Sylvan Avenue from I-30 to Fort Worth Avenue is currently planned as a four lane divided roadway within a 90 foot right-of-way (from six lane divided within a 100 foot right-of-way). The street is designed to accommodate two dedicated bicycle lanes, onstreet parallel parking, a 14' median and five foot sidewalks in the public right-of-way. Traffic signal analysis shows that a signal is warranted at the proposed mid-block intersection to accommodate ingress and egress from the primary entrance of this development. Parallel parking requires less pavement area than angled parking and in this instance there is no difference in the amount of parking spaces provided. To provide angled parking at this location, additional right-of-way would be required so that sidewalks could be included in the City's capital improvement project.

Fort Worth Avenue

Fort Worth Avenue from Sylvan Avenue to Beckley Avenue is currently planned as a six lane roadway with 100' right-of-way. This cross section will accommodate on-street parallel parking adjacent to the development.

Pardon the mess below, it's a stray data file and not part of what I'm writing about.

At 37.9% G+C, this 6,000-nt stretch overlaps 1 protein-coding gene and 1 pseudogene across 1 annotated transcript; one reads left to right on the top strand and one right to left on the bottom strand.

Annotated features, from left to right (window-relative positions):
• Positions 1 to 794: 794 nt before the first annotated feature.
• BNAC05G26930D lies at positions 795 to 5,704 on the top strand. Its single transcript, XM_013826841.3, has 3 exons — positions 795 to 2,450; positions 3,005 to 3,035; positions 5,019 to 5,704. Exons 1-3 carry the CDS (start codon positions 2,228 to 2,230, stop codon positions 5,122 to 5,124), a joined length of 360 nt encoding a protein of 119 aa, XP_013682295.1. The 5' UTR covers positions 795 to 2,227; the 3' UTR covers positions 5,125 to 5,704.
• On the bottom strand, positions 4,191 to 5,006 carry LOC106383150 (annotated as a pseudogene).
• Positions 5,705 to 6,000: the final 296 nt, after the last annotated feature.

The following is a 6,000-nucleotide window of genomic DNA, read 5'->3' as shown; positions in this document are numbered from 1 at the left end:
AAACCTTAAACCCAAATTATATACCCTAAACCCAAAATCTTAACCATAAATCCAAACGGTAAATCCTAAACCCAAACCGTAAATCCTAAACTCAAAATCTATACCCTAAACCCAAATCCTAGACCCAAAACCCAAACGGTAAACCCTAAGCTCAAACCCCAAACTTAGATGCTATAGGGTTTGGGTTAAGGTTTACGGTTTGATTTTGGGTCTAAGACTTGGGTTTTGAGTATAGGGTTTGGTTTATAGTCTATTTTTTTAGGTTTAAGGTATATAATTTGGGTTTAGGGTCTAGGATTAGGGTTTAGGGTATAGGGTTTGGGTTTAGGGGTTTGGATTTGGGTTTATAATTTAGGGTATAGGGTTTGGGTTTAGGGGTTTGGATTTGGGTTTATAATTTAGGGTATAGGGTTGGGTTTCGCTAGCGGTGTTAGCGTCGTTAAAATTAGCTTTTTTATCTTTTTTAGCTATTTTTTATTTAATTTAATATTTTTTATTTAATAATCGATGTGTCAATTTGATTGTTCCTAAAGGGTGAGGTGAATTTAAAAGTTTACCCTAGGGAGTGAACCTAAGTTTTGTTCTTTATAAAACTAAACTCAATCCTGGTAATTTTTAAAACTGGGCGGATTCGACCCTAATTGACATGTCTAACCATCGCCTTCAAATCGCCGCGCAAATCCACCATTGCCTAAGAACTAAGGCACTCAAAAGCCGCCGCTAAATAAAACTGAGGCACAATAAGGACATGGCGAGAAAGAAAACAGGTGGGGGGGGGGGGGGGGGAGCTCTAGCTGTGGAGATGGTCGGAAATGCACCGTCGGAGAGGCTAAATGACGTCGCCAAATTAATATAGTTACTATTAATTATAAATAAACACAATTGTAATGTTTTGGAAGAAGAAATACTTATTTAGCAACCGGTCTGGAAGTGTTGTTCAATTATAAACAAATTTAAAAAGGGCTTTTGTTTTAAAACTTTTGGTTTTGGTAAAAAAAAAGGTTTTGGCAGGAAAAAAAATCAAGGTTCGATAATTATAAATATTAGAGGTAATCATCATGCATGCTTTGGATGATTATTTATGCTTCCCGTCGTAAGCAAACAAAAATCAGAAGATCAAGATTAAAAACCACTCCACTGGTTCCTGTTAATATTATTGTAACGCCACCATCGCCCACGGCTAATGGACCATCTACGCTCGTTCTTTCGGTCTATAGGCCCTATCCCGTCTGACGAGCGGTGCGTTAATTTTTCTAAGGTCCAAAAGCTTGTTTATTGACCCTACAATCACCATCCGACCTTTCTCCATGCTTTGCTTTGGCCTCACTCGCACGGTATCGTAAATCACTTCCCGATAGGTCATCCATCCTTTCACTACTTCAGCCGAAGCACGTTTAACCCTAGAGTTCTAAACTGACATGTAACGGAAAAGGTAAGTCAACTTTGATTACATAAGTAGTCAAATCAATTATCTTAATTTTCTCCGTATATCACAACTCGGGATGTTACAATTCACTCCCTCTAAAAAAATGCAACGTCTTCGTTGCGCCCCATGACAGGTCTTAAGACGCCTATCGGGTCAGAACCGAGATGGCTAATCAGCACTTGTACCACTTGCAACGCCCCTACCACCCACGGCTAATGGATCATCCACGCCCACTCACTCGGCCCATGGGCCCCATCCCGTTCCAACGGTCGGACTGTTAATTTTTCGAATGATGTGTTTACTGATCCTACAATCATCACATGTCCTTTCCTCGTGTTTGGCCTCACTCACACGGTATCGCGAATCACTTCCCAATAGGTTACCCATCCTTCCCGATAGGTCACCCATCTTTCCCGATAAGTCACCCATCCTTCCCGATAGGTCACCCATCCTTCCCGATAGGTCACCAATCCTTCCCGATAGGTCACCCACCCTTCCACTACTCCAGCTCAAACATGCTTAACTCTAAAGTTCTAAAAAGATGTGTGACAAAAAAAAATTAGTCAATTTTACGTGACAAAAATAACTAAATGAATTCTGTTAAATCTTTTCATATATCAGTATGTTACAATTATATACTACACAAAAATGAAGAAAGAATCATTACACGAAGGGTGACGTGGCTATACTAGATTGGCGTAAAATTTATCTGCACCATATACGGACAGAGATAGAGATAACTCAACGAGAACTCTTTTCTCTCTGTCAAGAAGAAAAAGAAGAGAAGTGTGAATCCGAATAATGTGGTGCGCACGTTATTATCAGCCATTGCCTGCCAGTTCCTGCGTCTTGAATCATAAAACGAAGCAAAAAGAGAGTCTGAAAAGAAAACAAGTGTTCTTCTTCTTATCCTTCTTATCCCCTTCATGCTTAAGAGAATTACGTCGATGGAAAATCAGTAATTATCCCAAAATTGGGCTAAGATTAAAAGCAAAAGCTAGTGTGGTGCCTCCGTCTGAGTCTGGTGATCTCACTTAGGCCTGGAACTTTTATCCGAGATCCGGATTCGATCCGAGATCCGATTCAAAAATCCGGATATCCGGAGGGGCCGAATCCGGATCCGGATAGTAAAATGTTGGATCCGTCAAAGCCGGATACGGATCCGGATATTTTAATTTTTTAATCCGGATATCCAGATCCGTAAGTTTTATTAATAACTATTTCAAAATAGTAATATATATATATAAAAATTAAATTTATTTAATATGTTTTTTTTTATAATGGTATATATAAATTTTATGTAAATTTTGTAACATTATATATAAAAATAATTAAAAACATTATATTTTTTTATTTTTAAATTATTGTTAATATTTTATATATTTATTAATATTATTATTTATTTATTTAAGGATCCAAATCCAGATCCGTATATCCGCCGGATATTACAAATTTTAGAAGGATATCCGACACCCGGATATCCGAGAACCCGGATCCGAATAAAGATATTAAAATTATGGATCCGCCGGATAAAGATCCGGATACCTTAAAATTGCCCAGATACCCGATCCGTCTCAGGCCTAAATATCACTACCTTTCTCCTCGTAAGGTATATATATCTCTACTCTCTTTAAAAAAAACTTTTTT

Landscaping: PDD No. 714 provides for specific landscaping and tree mitigation. At this time, the applicant has submitted a tree survey and is aware of required mitigation (see Zoning History, above, for current request for a special exception). With respect to landscaping, the applicant has worked with the chief arborist to provide for alternative landscape requirements while maintaining a commitment to streetscape requirements. Miscellaneous-Gateway Plaza designation: Staff is continuing to work to define an appropriate menu of amenities to be provided in the area delineated as Gateway Plaza on the conceptual plan (Permissible Building A). As noted in the attached conditions, a varied setback is permitted in what could be an angled building façade for development at this corner.

The intended result is to create a strong presence at the intersection of Sylvan Avenue and IH-30 that becomes a marker for pedestrian traffic approaching from the south as well as vehicular traffic at the intersection. This could be accomplished through the use of amenities such as public art, building design, or other landmark elements that create a sense of arrival.

At this time, the applicant has agreed in concept to this designated area and is working with staff to establish the final design requirements.